Specifically, as described in Mueller's deposition testimony, he made audio recordings of his conversations with Call and Haskell at the time of his termination. However, he then “edited down clips” from those recordings, and provided only those edited clips to his attorney, rather than the full audio files. (See ECF No. 108-5 at 19, 20.) At some point, “the full file was lost.” (Id. at 19.) Thus only “a portion of the entire audio” has been produced in litigation and thus made available for Defendants to review. (ECF No. 108 at 4, ¶ 9 & n.3; id. at 13.)

         Defendants argue that “the Court should, in its discretion, draw reasonable inferences against Plaintiff” regarding what the missing portions of these recordings might have contained. (See Id. at 14.) However, under Tenth Circuit precedent, the Court does not have such discretion, because an adverse inference is only available if there is proof that the party who lost or destroyed evidence did so in bad faith. Turner v. Pub. Serv. Co. of Colo., 563 F.3d 1136, 1149 (10th Cir. 2009). “Mere negligence in losing or destroying records is not enough because it does not support an inference of consciousness of a weak case.” Id. (quoting Aramburu v. Boeing Co., 112 F.3d 1398, 1407 (10th Cir. 1997)).[4] Defendants cite this controlling precedent but do not candidly acknowledge that it forecloses their request, since they have not claimed or proven that Mueller acted in bad faith. (See ECF No. 108 at 12-13 (citing Turner and Aramburu).)

         The record before the Court-specifically, Mueller's testimony-reflects that the unedited audio files became unavailable because water or coffee spilled on Mueller's laptop (see ECF No. 108-5 at 22, 53-54), and because an external drive on which he might have had backup copies was lost or misplaced “maybe a year” after he was terminated, and before this suit was filed (see Id. at 24). These facts reflect a too-common cautionary tale about file security, and perhaps negligence, but they do not, at least on the record presently before the Court, reflect bad faith. The law does not permit the Court to draw conclusions about disputed facts bearing on the merits of an action as the result of spilled coffee. See Turner, 563 F.3d at 1149. Defendants' request for an adverse inference is therefore rejected and the Court reviews the evidentiary record under the usual summary judgment standard.[5]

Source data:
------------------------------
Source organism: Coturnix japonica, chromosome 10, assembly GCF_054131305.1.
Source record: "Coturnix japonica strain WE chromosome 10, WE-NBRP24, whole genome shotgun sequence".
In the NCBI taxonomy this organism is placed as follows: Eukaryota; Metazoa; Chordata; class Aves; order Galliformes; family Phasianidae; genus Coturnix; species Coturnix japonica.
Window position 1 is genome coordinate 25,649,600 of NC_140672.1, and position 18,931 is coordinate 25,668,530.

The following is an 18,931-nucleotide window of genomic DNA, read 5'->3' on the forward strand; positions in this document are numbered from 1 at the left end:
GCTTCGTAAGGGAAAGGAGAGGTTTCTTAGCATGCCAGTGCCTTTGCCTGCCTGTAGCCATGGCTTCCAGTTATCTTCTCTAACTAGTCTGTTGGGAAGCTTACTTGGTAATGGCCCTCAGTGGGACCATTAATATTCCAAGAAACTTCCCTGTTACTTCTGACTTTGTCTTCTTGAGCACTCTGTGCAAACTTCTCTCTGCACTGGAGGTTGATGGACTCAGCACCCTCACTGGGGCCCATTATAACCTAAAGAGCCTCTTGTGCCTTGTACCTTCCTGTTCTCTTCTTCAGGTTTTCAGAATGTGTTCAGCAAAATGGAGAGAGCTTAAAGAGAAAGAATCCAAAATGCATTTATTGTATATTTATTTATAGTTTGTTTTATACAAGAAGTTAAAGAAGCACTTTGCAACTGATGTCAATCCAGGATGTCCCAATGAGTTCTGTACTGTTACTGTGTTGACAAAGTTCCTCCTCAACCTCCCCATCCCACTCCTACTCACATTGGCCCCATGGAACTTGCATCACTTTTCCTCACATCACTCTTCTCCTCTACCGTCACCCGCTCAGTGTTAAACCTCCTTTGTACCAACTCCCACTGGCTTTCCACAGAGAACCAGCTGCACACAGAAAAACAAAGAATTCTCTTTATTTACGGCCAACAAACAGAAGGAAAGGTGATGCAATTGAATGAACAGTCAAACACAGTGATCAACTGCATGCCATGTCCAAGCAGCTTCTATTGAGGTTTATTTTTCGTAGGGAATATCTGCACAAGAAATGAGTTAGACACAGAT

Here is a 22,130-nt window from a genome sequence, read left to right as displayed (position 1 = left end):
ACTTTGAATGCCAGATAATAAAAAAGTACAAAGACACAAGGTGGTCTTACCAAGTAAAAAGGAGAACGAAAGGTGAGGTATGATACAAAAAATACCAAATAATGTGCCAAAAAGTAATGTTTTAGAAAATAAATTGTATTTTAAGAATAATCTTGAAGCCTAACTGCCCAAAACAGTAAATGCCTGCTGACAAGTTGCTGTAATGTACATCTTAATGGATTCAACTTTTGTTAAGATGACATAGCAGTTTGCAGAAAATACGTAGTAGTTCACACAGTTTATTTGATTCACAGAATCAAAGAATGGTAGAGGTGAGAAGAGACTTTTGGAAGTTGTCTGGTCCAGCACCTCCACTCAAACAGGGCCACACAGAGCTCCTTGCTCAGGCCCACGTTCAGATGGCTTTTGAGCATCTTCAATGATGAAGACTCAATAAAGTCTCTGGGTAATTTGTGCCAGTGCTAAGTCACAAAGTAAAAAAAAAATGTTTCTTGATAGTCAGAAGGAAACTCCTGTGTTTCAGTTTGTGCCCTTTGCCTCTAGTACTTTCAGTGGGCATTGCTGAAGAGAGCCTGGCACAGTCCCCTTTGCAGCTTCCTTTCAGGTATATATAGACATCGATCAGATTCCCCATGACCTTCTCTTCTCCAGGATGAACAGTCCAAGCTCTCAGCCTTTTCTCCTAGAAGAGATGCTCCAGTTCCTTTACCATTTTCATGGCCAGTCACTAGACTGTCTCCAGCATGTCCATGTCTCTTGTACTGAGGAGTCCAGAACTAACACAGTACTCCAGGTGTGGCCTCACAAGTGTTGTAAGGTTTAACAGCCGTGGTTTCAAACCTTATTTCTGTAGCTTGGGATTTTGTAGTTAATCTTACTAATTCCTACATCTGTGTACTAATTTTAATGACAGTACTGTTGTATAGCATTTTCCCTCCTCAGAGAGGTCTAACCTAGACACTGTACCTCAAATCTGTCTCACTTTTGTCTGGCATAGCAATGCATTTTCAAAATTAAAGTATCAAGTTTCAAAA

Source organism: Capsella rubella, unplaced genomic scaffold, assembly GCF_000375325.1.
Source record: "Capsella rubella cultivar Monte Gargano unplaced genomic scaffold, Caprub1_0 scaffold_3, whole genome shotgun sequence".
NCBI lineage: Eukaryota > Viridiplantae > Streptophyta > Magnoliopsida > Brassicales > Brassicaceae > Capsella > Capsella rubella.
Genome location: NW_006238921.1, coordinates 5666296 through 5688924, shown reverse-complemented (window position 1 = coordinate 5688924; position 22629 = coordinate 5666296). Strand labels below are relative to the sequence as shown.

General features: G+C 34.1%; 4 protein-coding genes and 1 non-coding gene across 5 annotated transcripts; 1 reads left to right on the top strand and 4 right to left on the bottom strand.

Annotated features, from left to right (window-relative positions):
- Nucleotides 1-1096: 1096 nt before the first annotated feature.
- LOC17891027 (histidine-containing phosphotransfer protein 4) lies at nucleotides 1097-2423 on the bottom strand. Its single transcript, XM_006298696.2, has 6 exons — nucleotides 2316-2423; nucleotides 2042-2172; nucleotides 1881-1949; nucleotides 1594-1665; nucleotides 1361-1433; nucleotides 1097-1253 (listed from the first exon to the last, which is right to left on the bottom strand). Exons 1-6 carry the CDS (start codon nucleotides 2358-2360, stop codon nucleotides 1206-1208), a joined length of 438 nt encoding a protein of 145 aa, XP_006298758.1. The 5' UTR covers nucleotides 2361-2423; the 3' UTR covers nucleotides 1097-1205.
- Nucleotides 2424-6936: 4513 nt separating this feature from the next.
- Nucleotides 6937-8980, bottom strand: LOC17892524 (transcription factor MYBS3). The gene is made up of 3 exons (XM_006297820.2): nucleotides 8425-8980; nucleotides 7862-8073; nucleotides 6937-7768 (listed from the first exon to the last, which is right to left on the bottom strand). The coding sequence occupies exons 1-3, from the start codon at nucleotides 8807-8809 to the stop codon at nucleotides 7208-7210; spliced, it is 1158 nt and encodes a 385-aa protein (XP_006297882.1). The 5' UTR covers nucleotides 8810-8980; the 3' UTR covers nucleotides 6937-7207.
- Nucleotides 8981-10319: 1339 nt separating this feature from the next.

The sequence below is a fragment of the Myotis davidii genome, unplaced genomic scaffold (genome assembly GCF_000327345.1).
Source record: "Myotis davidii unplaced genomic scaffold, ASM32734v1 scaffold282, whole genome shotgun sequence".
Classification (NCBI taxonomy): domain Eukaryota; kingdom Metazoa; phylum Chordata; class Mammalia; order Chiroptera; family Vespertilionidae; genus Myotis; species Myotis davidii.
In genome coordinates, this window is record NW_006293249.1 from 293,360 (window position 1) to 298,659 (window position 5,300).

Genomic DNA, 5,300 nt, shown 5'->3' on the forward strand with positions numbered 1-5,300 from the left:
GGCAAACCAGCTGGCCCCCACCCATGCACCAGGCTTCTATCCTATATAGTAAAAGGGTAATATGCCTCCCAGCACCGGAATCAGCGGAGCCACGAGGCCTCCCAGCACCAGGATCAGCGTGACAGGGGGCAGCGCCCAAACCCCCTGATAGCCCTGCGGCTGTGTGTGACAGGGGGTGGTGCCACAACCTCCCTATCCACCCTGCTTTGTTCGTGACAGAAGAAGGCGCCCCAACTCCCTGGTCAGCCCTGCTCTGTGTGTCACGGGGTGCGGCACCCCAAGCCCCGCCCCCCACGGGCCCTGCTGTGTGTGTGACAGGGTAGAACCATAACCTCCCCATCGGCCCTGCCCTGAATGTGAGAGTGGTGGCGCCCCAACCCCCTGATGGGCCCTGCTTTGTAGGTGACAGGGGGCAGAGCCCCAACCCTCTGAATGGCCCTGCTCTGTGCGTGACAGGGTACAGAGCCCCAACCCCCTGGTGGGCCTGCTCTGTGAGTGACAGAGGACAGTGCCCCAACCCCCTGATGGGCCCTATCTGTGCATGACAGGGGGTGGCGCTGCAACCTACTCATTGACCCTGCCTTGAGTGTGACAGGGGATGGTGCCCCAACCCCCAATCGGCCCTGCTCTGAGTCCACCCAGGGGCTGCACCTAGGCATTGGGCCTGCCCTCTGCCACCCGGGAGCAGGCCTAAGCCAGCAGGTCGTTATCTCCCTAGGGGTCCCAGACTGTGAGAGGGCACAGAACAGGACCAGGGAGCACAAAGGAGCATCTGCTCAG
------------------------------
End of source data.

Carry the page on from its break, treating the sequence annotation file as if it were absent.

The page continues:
III. ANALYSIS

         A. The Central Factual Dispute is Genuine

         The Court begins its analysis by emphasizing what should be obvious from the background set forth above, namely, that the parties' claims center on an intractable factual dispute between the two irreconcilable versions of the facts offered by the sworn testimony of Mueller and Swift, both with great certainty.

         Initially, the Court concludes that this dispute is “genuine” as that term is meant under the summary judgment standard, meaning the factual dispute is sufficiently contested that resolving it requires submission to a jury. See Anderson, 477 U.S. at 248-49. The Court need look no further than the respective testimony of Mueller and of Swift to determinate that the evidence is sufficiently contradictory that a reasonable jury could decide for either party. See Anderson, 477 U.S. at 248-49.

         The parties spend significant effort summarizing their differing characterizations of what facts should be drawn from the testimony of other witnesses, and the photograph taken of Mueller, Melcher, and Swift. (See ECF No. 108 at 4-5, ¶¶ 9-14; ECF No. 119 at 4-10, ¶¶ 9(a)-(ee) & 14.) But, in the Court's summary judgment analysis, the parties' differing views of this evidence only confirm that the facts are in dispute. Having reviewed these evidentiary materials, the Court finds that the central and genuine dispute remains. Certain witnesses' testimony tends to corroborate Swift's version of events, and Mueller points to other evidence that he argues shows inconsistencies in Swift's story. None of this changes the reality that if a jury accepts Mueller's version of the facts, then it must substantially reject Swift's version, and vice versa. In ruling on summary judgment, it is not the Court's role to resolve this dispute. ...